Exclusive: Saudi Arabia buys a pair of SpaceX astronaut seats from Axiom Sources

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PARIS (Reuters) – Saudi Arabia plans to send two astronauts to the International Space Station aboard Elon Musk’s SpaceX capsule, becoming the latest Gulf country to strengthen ties with private US space companies, according to three people familiar with the matter. arrangement.

The sources, who spoke anonymously to discussing the mission’s crew before its official announcement, said the deal was privately signed earlier this year with Houston’s Axiom Space, which organizes and operates special missions to space on a US spacecraft for researchers and tourists. .

The sources said that under the agreement, two Saudi astronauts will ride the SpaceX Crew Dragon capsule to the space station for about a week early next year. The Saudis will be the first to go from their country into space aboard a private spacecraft.

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Axiom had no immediate comment. Officials at the Saudi Space Authority, the Riyadh space agency established in 2018, were not immediately available for comment.

Private US companies have played an increasingly major role in sending astronauts to the space station, as the National Aeronautics and Space Administration, the US space agency now largely focused on returning humans to the moon, has been looking to commercialize human spaceflight in the US for decades. Being in low Earth orbit.

The deal will be the latest to put companies like Acxiom in a unique role of diplomacy that has long been dominated by government agencies like NASA. The space station is a laboratory the size of a football field 250 miles (400 kilometers) above Earth that has housed international crews of astronauts for more than 20 years.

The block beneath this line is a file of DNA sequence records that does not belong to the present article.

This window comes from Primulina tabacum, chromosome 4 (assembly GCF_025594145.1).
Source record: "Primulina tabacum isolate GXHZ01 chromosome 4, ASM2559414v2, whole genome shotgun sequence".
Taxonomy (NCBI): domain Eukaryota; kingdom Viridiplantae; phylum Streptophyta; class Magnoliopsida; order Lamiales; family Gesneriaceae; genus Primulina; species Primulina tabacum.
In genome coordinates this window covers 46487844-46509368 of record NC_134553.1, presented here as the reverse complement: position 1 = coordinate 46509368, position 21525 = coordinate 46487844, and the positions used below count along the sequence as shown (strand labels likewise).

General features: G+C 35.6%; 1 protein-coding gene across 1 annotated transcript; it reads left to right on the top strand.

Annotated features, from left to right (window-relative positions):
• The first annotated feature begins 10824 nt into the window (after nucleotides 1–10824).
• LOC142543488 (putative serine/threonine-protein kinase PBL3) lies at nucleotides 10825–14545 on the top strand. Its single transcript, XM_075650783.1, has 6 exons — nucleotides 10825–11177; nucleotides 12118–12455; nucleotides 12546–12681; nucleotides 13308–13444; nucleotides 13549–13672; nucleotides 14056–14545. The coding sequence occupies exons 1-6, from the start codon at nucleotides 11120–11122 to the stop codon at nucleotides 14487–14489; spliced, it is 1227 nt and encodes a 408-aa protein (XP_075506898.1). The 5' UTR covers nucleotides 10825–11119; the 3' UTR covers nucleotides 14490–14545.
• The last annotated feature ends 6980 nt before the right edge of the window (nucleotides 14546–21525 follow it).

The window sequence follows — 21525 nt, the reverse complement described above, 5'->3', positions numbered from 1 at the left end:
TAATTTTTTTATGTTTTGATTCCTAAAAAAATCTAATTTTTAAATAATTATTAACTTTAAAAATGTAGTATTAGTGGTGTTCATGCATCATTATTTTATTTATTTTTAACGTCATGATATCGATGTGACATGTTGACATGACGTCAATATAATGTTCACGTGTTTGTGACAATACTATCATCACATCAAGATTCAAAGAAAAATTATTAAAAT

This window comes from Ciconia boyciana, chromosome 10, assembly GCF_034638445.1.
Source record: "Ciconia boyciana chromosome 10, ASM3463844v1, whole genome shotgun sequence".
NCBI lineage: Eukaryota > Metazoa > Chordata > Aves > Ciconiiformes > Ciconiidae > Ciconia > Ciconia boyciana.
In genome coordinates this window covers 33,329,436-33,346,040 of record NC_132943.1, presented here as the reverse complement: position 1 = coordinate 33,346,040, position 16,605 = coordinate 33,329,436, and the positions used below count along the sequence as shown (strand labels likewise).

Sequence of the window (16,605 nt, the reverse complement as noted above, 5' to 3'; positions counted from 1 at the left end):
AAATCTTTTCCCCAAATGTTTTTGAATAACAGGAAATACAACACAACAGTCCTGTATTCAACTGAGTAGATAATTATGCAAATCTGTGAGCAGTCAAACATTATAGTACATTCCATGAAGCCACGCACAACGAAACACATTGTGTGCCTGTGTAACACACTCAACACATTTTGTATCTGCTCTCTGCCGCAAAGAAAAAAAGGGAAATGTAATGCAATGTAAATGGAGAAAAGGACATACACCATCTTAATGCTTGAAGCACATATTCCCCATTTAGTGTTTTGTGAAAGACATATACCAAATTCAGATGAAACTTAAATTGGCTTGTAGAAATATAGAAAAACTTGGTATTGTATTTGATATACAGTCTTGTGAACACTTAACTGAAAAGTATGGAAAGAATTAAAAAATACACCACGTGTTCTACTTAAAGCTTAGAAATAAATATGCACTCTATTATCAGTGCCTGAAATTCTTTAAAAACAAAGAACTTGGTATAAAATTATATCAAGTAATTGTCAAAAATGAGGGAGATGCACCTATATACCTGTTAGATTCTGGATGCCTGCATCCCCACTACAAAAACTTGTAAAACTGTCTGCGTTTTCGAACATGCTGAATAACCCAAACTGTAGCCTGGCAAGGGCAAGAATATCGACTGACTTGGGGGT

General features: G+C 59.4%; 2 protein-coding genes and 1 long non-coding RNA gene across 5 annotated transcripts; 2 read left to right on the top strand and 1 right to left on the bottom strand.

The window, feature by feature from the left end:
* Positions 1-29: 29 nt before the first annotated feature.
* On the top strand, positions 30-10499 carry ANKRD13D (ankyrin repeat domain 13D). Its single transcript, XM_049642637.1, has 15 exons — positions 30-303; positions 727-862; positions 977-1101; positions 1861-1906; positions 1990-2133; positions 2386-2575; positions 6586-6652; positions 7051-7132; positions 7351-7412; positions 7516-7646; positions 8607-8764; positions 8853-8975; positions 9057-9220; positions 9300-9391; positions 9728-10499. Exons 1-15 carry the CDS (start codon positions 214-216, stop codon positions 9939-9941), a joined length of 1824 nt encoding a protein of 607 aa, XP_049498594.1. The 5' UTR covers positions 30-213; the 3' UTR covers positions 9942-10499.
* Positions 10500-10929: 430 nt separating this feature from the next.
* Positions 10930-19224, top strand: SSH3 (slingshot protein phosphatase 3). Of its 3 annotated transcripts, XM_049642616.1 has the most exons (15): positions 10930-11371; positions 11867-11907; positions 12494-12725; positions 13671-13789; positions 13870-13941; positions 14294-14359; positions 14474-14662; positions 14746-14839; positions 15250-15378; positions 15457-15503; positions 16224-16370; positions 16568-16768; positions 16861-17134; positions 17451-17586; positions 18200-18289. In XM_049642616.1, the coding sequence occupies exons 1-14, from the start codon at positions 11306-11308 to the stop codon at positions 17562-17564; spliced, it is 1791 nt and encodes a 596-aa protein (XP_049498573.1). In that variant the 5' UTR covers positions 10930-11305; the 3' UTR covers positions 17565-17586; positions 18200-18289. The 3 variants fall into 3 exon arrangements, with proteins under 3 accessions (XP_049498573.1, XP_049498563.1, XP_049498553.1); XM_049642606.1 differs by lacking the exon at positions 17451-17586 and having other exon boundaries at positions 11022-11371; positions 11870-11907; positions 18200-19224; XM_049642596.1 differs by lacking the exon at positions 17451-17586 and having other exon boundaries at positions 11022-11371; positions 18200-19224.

The sources said the Saudi astronauts will join two previously announced Americans, retired NASA astronaut Peggy Whitson and race car driver and investor John Schofner. The mission, called Ax-2, will be the second spaceflight organized by Axiom.

A US official said the private astronauts aboard the Ax-2 have not yet been approved by a NASA-chaired panel of stakeholders and countries involved in the space station, such as Russia, Canada, Japan and the European Space Agency. The official added that the mission is likely to get approval.

For Axiom and other space companies, doing deals with foreign governments is seen as vital to keeping businesses focused on putting people in space. Putting people in space is a luxury for wealthy adventure seekers and a source of national prestige and inspiration for ambitious space powers like Saudi Arabia.

Axiom launched its first special mission to the space station in April, sending a crew of four to the space station aboard a SpaceX Crew Dragon capsule that included a Canadian investor and an Israeli businessman.

On Monday, Axiom announced a deal with Turkey to launch the country’s first astronaut into space in late 2023. That will likely be for the Ax-3 mission, according to a person familiar with the flight.

Axiom’s astronaut flight business is an important experiment to achieve the company’s broader goals of deploying its own space station by mid-decade. It plans first to attach modules to the International Space Station before splitting into an entirely private structure once the current international laboratory is retired by 2030.

The value of the Saudi Axiom agreement was not clear. Each Crew Dragon seat on the first Axiom mission sold for $55 million per seat.

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(Reporting by Joe Rowlett) Editing by Ben Klayman

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